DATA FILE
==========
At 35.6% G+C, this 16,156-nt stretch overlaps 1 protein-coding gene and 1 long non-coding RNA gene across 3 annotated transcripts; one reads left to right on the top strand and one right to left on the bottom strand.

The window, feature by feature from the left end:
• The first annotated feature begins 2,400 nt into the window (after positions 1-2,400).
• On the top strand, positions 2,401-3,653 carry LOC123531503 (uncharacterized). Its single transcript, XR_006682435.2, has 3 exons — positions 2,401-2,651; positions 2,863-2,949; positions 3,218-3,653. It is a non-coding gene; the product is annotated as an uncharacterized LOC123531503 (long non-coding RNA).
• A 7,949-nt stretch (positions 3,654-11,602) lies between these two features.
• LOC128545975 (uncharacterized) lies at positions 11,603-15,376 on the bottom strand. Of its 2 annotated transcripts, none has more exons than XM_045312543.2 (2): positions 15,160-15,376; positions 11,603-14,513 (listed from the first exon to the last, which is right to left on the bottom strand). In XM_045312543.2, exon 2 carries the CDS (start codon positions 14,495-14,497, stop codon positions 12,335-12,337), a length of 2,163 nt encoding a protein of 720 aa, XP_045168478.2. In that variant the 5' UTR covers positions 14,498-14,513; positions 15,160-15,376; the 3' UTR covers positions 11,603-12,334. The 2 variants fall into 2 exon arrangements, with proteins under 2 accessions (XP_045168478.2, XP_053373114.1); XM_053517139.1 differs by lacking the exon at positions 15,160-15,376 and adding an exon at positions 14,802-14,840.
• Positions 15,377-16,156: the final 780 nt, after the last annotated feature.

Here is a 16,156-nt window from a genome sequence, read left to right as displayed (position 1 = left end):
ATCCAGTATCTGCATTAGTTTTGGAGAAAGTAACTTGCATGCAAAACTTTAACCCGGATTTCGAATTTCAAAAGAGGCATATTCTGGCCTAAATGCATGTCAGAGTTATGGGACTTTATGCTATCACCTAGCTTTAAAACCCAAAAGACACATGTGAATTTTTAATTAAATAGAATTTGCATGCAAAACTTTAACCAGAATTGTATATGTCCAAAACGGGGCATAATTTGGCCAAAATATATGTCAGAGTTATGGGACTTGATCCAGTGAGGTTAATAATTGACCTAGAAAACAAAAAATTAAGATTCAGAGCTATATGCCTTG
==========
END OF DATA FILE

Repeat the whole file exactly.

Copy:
At 35.6% G+C, this 16,156-nt stretch overlaps 1 protein-coding gene and 1 long non-coding RNA gene across 3 annotated transcripts; one reads left to right on the top strand and one right to left on the bottom strand.

The window, feature by feature from the left end:
• The first annotated feature begins 2,400 nt into the window (after positions 1-2,400).
• On the top strand, positions 2,401-3,653 carry LOC123531503 (uncharacterized). Its single transcript, XR_006682435.2, has 3 exons — positions 2,401-2,651; positions 2,863-2,949; positions 3,218-3,653. It is a non-coding gene; the product is annotated as an uncharacterized LOC123531503 (long non-coding RNA).
• A 7,949-nt stretch (positions 3,654-11,602) lies between these two features.
• LOC128545975 (uncharacterized) lies at positions 11,603-15,376 on the bottom strand. Of its 2 annotated transcripts, none has more exons than XM_045312543.2 (2): positions 15,160-15,376; positions 11,603-14,513 (listed from the first exon to the last, which is right to left on the bottom strand). In XM_045312543.2, exon 2 carries the CDS (start codon positions 14,495-14,497, stop codon positions 12,335-12,337), a length of 2,163 nt encoding a protein of 720 aa, XP_045168478.2. In that variant the 5' UTR covers positions 14,498-14,513; positions 15,160-15,376; the 3' UTR covers positions 11,603-12,334. The 2 variants fall into 2 exon arrangements, with proteins under 2 accessions (XP_045168478.2, XP_053373114.1); XM_053517139.1 differs by lacking the exon at positions 15,160-15,376 and adding an exon at positions 14,802-14,840.
• Positions 15,377-16,156: the final 780 nt, after the last annotated feature.

Here is a 16,156-nt window from a genome sequence, read left to right as displayed (position 1 = left end):
ATCCAGTATCTGCATTAGTTTTGGAGAAAGTAACTTGCATGCAAAACTTTAACCCGGATTTCGAATTTCAAAAGAGGCATATTCTGGCCTAAATGCATGTCAGAGTTATGGGACTTTATGCTATCACCTAGCTTTAAAACCCAAAAGACACATGTGAATTTTTAATTAAATAGAATTTGCATGCAAAACTTTAACCAGAATTGTATATGTCCAAAACGGGGCATAATTTGGCCAAAATATATGTCAGAGTTATGGGACTTGATCCAGTGAGGTTAATAATTGACCTAGAAAACAAAAAATTAAGATTCAGAGCTATATGCCTTG